Clinical scenario: Unresponsive male found by housekeeper

You are asked to respond to the fitness room at a local hotel

"Engine 3, Medic 1 response Code 3 to 164 Eastlawn Dr, in the workout room of the hotel behind the lobby for a report of an unresponsive male."

The engine comes to a stop and you walk into the lobby where you are met by a man who identifies himself as the on-duty manager, Steven. He guides you back to a small workout room off of the main lobby where a member of the housekeeping staff is with a man lying supine on a weight bench who appears to be unresponsive.

The staff member states that she came into the room approximately 20 minutes ago to collect towels and that she saw your patient working out. When she returned 15 minutes later with fresh towels, he was not responsive, lying on the bench where you find him.

As you perform a primary surve, you find that his eyes are closed and that he does not respond to verbal or painful stimulus. Your patient has irregular, snoring respirations. His upper extremities are held against his chest and when you check his pupils with a penlight you find that both are dilated and respond sluggishly to light.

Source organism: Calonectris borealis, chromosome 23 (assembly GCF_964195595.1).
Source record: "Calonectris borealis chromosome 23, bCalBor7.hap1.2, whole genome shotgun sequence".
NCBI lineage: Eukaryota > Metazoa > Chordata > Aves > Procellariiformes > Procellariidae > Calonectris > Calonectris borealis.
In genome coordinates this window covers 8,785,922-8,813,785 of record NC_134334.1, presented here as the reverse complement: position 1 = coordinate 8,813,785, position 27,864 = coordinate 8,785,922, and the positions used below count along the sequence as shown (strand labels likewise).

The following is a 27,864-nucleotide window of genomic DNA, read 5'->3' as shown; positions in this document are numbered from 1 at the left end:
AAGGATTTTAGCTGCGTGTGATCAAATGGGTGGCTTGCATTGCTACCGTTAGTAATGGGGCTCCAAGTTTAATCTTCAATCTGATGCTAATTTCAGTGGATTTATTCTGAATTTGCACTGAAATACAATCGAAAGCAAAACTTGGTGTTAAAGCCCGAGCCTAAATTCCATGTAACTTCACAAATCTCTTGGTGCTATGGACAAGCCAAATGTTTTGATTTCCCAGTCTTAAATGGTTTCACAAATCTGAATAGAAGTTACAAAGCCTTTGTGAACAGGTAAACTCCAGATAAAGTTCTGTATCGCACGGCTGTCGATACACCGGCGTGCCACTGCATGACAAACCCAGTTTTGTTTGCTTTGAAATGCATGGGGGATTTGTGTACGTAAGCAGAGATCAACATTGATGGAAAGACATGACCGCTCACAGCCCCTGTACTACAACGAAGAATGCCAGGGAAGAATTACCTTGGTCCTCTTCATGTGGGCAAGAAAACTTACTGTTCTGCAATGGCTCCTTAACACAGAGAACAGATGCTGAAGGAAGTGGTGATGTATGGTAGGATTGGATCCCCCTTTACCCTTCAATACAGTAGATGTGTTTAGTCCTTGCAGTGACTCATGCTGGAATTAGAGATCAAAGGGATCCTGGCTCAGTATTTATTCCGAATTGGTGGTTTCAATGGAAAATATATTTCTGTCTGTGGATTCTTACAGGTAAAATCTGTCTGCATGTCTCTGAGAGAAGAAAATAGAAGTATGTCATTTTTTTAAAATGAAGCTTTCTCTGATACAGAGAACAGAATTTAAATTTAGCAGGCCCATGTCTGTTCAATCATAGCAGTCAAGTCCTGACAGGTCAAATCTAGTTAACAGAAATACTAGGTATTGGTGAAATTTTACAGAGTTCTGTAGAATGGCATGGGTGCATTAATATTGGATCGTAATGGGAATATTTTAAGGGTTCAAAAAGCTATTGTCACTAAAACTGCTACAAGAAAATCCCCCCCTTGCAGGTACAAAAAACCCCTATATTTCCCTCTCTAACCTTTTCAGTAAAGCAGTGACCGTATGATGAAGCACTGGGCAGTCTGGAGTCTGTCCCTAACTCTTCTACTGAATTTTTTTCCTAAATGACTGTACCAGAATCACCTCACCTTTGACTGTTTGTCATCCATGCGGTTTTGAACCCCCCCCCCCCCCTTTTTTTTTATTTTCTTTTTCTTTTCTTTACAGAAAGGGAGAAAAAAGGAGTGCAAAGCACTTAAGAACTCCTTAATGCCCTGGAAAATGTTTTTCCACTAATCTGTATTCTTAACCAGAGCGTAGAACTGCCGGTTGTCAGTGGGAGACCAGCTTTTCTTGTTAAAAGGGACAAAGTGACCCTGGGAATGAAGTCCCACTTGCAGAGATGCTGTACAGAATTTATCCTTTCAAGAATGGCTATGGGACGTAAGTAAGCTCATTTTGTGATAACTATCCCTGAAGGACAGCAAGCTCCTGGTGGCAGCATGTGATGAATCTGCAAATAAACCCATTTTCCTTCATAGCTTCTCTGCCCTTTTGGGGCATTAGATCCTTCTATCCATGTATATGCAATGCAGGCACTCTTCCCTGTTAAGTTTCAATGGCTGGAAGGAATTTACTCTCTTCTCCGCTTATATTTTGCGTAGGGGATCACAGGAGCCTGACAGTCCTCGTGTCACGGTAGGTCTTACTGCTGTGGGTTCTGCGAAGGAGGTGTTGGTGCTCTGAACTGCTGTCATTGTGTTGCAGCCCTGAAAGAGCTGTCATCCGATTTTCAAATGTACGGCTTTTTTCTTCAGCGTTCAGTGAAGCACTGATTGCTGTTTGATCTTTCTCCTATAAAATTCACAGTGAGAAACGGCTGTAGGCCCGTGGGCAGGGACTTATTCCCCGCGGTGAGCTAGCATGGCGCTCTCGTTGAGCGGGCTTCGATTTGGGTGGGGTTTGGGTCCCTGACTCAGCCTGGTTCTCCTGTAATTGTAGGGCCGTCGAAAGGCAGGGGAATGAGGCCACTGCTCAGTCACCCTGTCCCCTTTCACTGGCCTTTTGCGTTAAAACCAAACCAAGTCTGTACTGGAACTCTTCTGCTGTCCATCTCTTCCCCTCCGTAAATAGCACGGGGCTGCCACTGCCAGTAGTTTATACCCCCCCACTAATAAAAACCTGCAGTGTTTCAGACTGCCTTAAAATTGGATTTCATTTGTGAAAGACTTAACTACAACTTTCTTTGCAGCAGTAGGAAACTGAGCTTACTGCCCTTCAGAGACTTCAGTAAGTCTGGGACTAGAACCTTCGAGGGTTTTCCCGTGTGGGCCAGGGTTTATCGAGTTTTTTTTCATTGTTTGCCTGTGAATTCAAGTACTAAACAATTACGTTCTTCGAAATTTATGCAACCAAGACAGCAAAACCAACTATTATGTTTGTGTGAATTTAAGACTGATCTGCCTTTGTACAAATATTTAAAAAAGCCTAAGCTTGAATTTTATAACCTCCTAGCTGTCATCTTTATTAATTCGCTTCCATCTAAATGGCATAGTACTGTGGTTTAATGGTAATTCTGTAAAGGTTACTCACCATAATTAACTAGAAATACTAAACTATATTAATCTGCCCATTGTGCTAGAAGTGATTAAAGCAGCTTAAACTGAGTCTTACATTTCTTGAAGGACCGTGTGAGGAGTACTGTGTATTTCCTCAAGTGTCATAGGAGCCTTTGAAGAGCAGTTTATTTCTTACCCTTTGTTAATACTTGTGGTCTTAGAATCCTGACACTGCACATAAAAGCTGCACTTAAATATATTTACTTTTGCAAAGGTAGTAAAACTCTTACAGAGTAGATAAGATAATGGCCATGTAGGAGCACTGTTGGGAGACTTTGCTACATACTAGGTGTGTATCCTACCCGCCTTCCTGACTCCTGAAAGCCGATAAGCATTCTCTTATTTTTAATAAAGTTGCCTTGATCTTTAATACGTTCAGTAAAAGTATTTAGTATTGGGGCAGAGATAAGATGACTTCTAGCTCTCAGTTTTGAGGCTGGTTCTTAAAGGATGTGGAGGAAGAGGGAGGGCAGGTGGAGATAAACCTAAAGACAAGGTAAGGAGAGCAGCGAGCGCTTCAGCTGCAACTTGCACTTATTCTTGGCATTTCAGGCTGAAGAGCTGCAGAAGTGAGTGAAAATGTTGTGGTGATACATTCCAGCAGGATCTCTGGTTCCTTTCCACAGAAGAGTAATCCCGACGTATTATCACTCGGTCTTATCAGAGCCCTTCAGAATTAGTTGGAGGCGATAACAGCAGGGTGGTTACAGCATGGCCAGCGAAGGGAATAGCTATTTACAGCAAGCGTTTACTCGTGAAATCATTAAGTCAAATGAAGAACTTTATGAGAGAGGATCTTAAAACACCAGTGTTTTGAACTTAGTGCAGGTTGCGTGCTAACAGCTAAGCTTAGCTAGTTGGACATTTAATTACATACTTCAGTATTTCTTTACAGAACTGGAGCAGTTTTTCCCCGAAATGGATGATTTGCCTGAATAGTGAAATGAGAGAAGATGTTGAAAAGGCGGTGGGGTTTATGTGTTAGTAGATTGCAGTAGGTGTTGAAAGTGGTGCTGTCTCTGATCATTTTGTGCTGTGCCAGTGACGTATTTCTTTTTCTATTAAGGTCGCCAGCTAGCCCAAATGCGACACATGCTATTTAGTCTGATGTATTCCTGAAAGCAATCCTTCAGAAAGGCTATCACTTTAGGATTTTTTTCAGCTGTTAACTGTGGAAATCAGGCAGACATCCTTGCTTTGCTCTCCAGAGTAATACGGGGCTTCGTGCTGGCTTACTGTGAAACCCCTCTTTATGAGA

There are no evident signs of trauma or obvious mechanisms for traumatic injury as you survey the room so you open the patient’s airway with a head-tilt chin-lift. With an open airway, the patient stops snoring but still presents with irregular respirations. The second firefighter from your engine assembles the BVM and begins ventilating the patient.

The patient’s vital signs are:

  • BP: 168/94
  • HR: 54
  • RR: 8 to 24, irregular
  • SpO2: 99% on supplemental O2

With the patient’s airway and breathing managed, you perform a secondary assessment. There are no findings consistent with trauma and no clues about his medical history. The patient is not carrying identification. Your ALS transport unit is five minutes away.

Think about these questions as you consider what to do next:

  • What other assessments would you perform?
  • What is your working diagnosis?
  • What additional treatment options are you considering?
  • Should you administer Narcan intranasal?

Post your answers below in the comments and view the clinical solution for this patient.

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